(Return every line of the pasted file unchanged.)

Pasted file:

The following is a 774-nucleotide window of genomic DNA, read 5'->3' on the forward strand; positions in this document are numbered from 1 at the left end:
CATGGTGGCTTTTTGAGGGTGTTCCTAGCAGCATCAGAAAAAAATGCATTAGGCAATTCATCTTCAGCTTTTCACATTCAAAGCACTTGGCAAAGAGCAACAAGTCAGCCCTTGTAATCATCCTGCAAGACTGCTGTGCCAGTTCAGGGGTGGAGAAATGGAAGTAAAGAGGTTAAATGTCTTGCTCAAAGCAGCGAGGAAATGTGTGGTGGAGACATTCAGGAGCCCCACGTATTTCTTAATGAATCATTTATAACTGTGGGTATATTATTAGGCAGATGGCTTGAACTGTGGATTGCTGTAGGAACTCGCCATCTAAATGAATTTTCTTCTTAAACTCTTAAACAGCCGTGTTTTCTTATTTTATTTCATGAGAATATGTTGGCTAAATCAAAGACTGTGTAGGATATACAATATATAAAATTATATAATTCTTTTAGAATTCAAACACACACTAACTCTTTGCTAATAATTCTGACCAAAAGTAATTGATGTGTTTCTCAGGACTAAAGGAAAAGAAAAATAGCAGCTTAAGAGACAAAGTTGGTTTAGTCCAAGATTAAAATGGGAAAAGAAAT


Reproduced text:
The following is a 774-nucleotide window of genomic DNA, read 5'->3' on the forward strand; positions in this document are numbered from 1 at the left end:
CATGGTGGCTTTTTGAGGGTGTTCCTAGCAGCATCAGAAAAAAATGCATTAGGCAATTCATCTTCAGCTTTTCACATTCAAAGCACTTGGCAAAGAGCAACAAGTCAGCCCTTGTAATCATCCTGCAAGACTGCTGTGCCAGTTCAGGGGTGGAGAAATGGAAGTAAAGAGGTTAAATGTCTTGCTCAAAGCAGCGAGGAAATGTGTGGTGGAGACATTCAGGAGCCCCACGTATTTCTTAATGAATCATTTATAACTGTGGGTATATTATTAGGCAGATGGCTTGAACTGTGGATTGCTGTAGGAACTCGCCATCTAAATGAATTTTCTTCTTAAACTCTTAAACAGCCGTGTTTTCTTATTTTATTTCATGAGAATATGTTGGCTAAATCAAAGACTGTGTAGGATATACAATATATAAAATTATATAATTCTTTTAGAATTCAAACACACACTAACTCTTTGCTAATAATTCTGACCAAAAGTAATTGATGTGTTTCTCAGGACTAAAGGAAAAGAAAAATAGCAGCTTAAGAGACAAAGTTGGTTTAGTCCAAGATTAAAATGGGAAAAGAAAT